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Mostly-male book images may reduce girls’ science scores

April 23, 2010
Special to World Science  

Part of the rea­son boys tend to out­score girls in sci­ence clas­ses may be that most text­books show pre­dom­i­nantly male sci­en­tists’ im­ages, a small ex­plor­a­to­ry study has found.

The stu­dy, on 81 young high-school stu­dents, saw the “gen­der gap” ap­par­ently re­versed when youths were tested based on a text con­tain­ing only female sci­ent­ist im­ages, in­ves­ti­ga­tors said. The gap re­turned in its usu­al form when ma­le-only im­ages were used—and van­ished when the pho­tos showed equal num­bers of men and wom­en sci­en­tists, re­search­ers said.

Part of the rea­son boys tend to out­score girls in sci­ence clas­ses may be that most text­books show pre­dom­i­nantly male sci­en­tists’ im­ages, a small ex­plor­a­to­ry study has found. (Image courtesy Vir­gi­nia Dept. of Ed.)


The in­ves­ti­ga­tors cau­tioned, based on the small sam­ple size and oth­er fac­tors, that it’s un­real­is­tic to ex­pect it would be so easy to erase the gen­der gap in real life.

None­the­less, the find­ings hint that “pro­vid­ing stu­dents with di­verse role mod­els with­in text­book im­ages” may be an im­por­tant step, the re­search­ers wrote in re­port­ing their re­sults. The stu­dy, by Jes­si­ca J. Good of Rut­gers Uni­vers­ity in New Jer­sey and col­leagues, is pub­lished in the March-Ap­ril is­sue of the Jour­nal of So­cial Psy­chol­o­gy.

Oth­er re­search­ers have pro­posed that so­ci­e­ty can wipe out the pe­r­for­mance gap—which has al­ready shrunk­en in re­cent years—by mak­ing stronger ef­forts to give both sexes si­m­i­lar re­sources and op­por­tun­i­ties. A 2004 re­port by the U.S. Cen­ter for Educa­t­ion Sta­tis­tics not­ed that the pre­vi­ous year, sci­ence scores for eighth-grade boys ex­ceeded those for eighth-grade girls in 28 out of 34 coun­tries sur­veyed.

In the study on text­book im­ages, ninth- and tenth-grade stu­dents, 29 male and 52 fema­le, were asked to read a three-page chem­is­try text with one pho­to per page. Stu­dents were ran­domly as­signed one of three ver­sions of the read­ing: one whose pic­tures showed all male sci­en­tists, anoth­er with only female sci­en­tists and one with equal num­bers of sci­en­tists of both sexes. The text it­self was the same in all cases.

The stu­dents, who had no pri­or for­mal chem­is­try train­ing, were next di­rect­ed to take a short test on the read­ing.

Girls did sig­nif­i­cantly bet­ter when us­ing the text with wom­en-only im­ages, the in­ves­ti­ga­tors re­ported. Boys did bet­ter with the men-only im­ages, though the dif­fer­ence here did­n’t reach a sta­tis­ti­cally sig­nif­i­cant lev­el. Over­all, av­er­age scores were high­er for girls than boys among all stu­dents who got the wom­en-only ver­sion.

The com­mon pre­dom­i­nance of ma­le-sci­ent­ist im­ages in text­books is a case of what some read­ers would pe­rceive as “stereo­type threat,” a phe­nom­e­non first de­scribed by re­search­ers at Stan­ford Uni­vers­ity in Cal­i­for­nia in the mid-1990s, ac­cord­ing to Good and col­leagues.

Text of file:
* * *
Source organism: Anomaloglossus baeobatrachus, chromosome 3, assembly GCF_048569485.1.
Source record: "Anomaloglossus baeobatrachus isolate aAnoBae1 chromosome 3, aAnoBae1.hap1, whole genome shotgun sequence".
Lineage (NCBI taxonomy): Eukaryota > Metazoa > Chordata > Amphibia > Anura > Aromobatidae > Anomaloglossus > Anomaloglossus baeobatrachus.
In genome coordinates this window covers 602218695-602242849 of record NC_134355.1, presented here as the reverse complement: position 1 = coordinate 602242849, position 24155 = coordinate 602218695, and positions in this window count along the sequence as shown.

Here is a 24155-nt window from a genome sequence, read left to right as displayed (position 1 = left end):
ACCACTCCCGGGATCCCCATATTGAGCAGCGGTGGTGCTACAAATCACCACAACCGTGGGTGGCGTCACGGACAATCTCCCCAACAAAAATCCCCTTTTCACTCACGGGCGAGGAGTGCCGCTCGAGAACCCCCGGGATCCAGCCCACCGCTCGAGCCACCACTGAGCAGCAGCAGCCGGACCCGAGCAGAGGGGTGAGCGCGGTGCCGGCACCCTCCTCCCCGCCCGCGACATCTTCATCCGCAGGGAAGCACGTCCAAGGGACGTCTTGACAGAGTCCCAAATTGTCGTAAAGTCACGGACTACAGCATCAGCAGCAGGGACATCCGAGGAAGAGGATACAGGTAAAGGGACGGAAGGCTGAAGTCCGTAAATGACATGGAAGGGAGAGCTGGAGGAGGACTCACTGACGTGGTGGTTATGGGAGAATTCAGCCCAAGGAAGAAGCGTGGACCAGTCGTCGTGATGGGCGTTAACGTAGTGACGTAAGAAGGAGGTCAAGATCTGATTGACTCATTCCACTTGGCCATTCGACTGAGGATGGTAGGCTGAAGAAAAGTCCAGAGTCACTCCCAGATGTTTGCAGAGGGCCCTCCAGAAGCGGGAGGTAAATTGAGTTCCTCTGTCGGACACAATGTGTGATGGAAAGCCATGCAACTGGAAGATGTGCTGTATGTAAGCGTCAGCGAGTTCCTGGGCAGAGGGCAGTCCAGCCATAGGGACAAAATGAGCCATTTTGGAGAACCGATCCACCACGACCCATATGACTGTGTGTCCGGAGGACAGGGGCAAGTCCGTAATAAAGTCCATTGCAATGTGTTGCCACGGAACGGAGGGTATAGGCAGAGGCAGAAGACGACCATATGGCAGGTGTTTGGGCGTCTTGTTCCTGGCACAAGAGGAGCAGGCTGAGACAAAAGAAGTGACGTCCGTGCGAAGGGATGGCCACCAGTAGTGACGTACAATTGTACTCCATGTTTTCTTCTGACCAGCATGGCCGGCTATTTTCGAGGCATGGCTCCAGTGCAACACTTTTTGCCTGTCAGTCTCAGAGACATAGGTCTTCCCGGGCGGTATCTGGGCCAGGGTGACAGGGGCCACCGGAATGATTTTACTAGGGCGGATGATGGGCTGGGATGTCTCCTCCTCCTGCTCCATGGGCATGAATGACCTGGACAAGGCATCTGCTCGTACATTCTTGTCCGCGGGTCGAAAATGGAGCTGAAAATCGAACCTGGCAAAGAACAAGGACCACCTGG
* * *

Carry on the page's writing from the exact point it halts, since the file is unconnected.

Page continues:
Ster­e­o­type threat oc­curs when a test-taker is pre­sented with, or freshly re­minded of, a ster­e­o­type that re­flects neg­a­tively on his or her abil­i­ties in the sub­ject mat­ter at hand. Stud­ies have found that ster­e­o­type threats push down the test-taker’s score, in the same di­rec­tion the ster­e­o­type would pre­dict. 

Thus a pre­dom­i­nance of ma­le-sci­ent­ist im­ages in the ma­jor­ity of sci­ence text­books may re­in­force pop­u­lar no­tions that girls are worse at sci­ence, and then lead to re­sults in line with those ideas, said Good and col­leagues.

Ster­e­o­type threats have been found to af­fect mi­nor­i­ties as well as fema­les. And the new find­ings sug­gest ster­e­o­type threat might work both ways—hurt­ing not only those dis­fa­vored by a com­mon ster­e­o­type, but those fa­vored as well. In par­tic­u­lar, al­though the pop­u­lar ster­e­o­type is that boys are the top pe­rformers in sci­ence, Good’s re­sults hinted that boys’ scores, too, might suf­fer if they saw pic­tures that cut against the flat­ter­ing ster­e­o­type.

A sim­ple so­lu­tion that pre­s­ents it­self, though it re­quires more re­search, would be “mixed-gen­der text­book im­ages,” the re­search­ers wrote. These “may rep­re­sent a sim­ple and cost-ef­fec­tive way to rem­e­dy the neg­a­tive ef­fects of stereo­typic text­book im­ages.” 

They cau­tioned that not­with­stand­ing the lat­est re­sults, oth­er stud­ies have found that re­mov­ing ster­e­o­type threats does­n’t com­pletely elim­i­nate pe­r­for­mance gaps among dif­fer­ent groups, though it helps.

How ex­actly ster­e­o­type-threat ef­fects work is un­known, Good and col­leagues said, al­though there is ev­i­dence that they ope­rate largely sub­con­scious­ly. Pos­si­ble rea­sons may in­clude anx­i­e­ty or in­tru­sive thoughts caused by the ster­e­o­type threat, they wrote. Anoth­er ex­plana­t­ion may be that there is a sub­con­scious ten­den­cy to con­form to so­ci­e­tal ex­pecta­t­ions.